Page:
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Use Social Media to Improve Customer Satisfaction

Originally published: 04.01.17 by Daniel Lemin


Use Social Media to Improve Customer Satisfaction

Proactive, customer focused social media efforts are one of the most impactful things you can do to improve customer satisfaction with your company.

 

In January of 2016, a massive winter weather event — Storm Jonas — landed a powerful punch on New York City, leaving in its wake more than 30 inches of snow across the city.

The main New York utility, Con Edison, was ready for the storm and thanks to their efforts on social media, so were many of their customers. They accomplished this by embracing one of the key benefits of a proactive, customer-focused social media effort: get out ahead of the problem by helping customers help themselves.

This was the fourth largest storm in the northeast in the last 60 years, but Con Edison’s preparation helped them recover more quickly and stay ahead of customer issues. Their efforts involved scheduled content reminding their customers — or at least those that followed them on social media — to make necessary preparations for the storm, and helped reinforce to their customers ahead of time that they were on top of the problem before the storm struck.

Although that might seem like a small thing, customers notice. In Con Edison’s case, it


helped insulate the brand against negative comments later on.

Proactive, customer-focused social media efforts are one of the most impactful things your business can do to improve customer satisfaction with your company.

As with Con Edison’s experience during Storm Jonas, major weather events can drive surges in customer calls for your business. But proactive customer service is just one benefit of a social media-driven business. In addition to the many benefits a proactive approach delivers, there are other key areas where your HVACR business can boost customer satisfaction with social media.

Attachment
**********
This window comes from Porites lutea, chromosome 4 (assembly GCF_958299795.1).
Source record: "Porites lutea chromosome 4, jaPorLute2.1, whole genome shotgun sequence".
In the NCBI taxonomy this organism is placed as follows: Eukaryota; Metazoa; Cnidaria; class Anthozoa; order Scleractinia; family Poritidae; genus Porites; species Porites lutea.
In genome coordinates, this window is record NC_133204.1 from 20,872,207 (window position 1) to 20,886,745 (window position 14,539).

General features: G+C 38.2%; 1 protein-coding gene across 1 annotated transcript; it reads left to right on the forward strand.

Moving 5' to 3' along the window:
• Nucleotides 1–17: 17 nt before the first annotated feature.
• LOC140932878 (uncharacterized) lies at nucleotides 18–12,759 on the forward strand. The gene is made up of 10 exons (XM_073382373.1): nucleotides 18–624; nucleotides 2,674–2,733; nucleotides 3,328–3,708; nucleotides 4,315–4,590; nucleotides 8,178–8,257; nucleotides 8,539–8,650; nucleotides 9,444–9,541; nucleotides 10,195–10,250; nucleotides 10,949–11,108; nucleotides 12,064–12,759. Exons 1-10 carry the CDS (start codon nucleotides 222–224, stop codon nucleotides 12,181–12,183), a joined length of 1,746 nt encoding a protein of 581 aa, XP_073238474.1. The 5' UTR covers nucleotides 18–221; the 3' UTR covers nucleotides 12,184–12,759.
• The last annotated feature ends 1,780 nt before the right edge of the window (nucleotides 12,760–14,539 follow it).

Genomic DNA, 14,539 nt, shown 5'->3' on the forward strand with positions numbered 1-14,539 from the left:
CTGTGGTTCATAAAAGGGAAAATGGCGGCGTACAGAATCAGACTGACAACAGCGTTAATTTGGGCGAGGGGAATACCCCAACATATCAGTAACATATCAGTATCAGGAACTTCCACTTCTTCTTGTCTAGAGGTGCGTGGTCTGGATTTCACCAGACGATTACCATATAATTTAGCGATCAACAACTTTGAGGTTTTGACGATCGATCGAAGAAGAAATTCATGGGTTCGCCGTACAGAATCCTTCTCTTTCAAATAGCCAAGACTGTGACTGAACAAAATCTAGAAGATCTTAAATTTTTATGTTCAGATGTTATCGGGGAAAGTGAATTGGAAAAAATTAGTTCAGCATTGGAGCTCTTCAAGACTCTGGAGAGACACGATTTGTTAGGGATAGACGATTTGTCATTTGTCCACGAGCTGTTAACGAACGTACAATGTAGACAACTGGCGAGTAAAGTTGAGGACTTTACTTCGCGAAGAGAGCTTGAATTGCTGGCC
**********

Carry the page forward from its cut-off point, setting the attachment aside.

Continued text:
Real-Time Customer Feedback

As helpful as Con Edison’s proactive approach is for preparations around major predictable events like storms, not all customer issues can be predicted. To help your business stay ahead of comments on social media, you need to invest in some sort of monitoring system.

There are many options, such as free tools like Google Alerts to full-featured robust automation platforms. What’s important is that you find a tool that works for your business and budget, and create a workflow that ensures human intervention when issues surface that need to be addressed.

What happens when you see a question or complaint about your business? Answer them. You want to be quick, but you also want to be comprehensive.

Speed is important when addressing questions and complaints on social media, but equally important is broad coverage. You want to answer every question and complaint, in every channel, every time you see them. Being comprehensive and generous with your responses will help foster and sustain strong customer relationships on social media.

Making a pivot to social customer service and real-time customer feedback does not have to be an all-or-nothing proposition. If you read many of the case studies of companies that provide exceptional customer service on social media, you can begin to feel disillusioned.

How is a smaller business meant to cope with the increased workload created by social media?

You can hire a full-time person dedicated to social media, and indeed many HVACR businesses have done just that. You can also work this process into an existing workflow that exists in your company — perhaps the person who handles email responses can also have some time freed up to do social media.

There’s no perfect solution for every company or every team. What’s important, though, is to establish expectations among your customers. How quickly might they expect a response if they leave you a message on Facebook or Twitter? Should they ever expect to hear back from you?

The good news is many social media platforms, including Facebook and Twitter, make it easy for your business to publicize its hours of availability. On Twitter, a business can add its office hours, just like you’d see on your own website. Facebook will show to consumers your average response time to messages on the Facebook Messenger platform.

All of these things help set customer expectations for when (if ever) they can hope to hear back from you.

This real-time customer feedback creates a sort of enduring story about your commitment to customers. A prospective customer may find your Facebook or Twitter profile while doing research for a new HVACR contractor.

When they see your business is responsive and that you generally reply within an hour or two, it helps the customer feel good about doing business with you. They know you’ll be timely and helpful, and that sets the foundation for a great customer relationship.

It will also differentiate you from competitors that don’t have the same customer focus. You don’t have to be amazing to do this right, you just need to be consistent and chip away at it one message at a time.

Customer Advocacy